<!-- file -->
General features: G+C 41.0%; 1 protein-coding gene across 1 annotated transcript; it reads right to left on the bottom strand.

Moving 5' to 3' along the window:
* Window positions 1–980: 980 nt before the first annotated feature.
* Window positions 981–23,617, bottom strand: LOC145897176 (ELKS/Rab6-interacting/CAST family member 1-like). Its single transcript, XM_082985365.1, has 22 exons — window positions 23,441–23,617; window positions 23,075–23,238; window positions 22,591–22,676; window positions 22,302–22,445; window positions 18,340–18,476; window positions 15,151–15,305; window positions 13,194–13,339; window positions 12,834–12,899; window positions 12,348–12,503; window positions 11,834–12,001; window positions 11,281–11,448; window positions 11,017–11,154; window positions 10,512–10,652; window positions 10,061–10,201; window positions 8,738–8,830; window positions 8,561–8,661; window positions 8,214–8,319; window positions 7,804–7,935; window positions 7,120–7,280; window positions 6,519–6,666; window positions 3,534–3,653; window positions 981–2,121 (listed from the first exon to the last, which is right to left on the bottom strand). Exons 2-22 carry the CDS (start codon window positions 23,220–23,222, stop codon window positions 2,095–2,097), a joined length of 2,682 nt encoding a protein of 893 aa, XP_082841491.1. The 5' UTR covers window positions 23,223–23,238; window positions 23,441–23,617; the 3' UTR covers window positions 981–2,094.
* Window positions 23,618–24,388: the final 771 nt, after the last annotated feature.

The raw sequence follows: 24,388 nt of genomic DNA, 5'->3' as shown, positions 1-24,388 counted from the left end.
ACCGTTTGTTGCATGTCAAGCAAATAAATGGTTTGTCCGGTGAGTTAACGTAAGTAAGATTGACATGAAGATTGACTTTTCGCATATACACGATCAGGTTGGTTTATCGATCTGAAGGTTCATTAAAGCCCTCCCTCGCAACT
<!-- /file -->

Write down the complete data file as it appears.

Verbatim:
General features: G+C 41.0%; 1 protein-coding gene across 1 annotated transcript; it reads right to left on the bottom strand.

Moving 5' to 3' along the window:
* Window positions 1–980: 980 nt before the first annotated feature.
* Window positions 981–23,617, bottom strand: LOC145897176 (ELKS/Rab6-interacting/CAST family member 1-like). Its single transcript, XM_082985365.1, has 22 exons — window positions 23,441–23,617; window positions 23,075–23,238; window positions 22,591–22,676; window positions 22,302–22,445; window positions 18,340–18,476; window positions 15,151–15,305; window positions 13,194–13,339; window positions 12,834–12,899; window positions 12,348–12,503; window positions 11,834–12,001; window positions 11,281–11,448; window positions 11,017–11,154; window positions 10,512–10,652; window positions 10,061–10,201; window positions 8,738–8,830; window positions 8,561–8,661; window positions 8,214–8,319; window positions 7,804–7,935; window positions 7,120–7,280; window positions 6,519–6,666; window positions 3,534–3,653; window positions 981–2,121 (listed from the first exon to the last, which is right to left on the bottom strand). Exons 2-22 carry the CDS (start codon window positions 23,220–23,222, stop codon window positions 2,095–2,097), a joined length of 2,682 nt encoding a protein of 893 aa, XP_082841491.1. The 5' UTR covers window positions 23,223–23,238; window positions 23,441–23,617; the 3' UTR covers window positions 981–2,094.
* Window positions 23,618–24,388: the final 771 nt, after the last annotated feature.

The raw sequence follows: 24,388 nt of genomic DNA, 5'->3' as shown, positions 1-24,388 counted from the left end.
ACCGTTTGTTGCATGTCAAGCAAATAAATGGTTTGTCCGGTGAGTTAACGTAAGTAAGATTGACATGAAGATTGACTTTTCGCATATACACGATCAGGTTGGTTTATCGATCTGAAGGTTCATTAAAGCCCTCCCTCGCAACT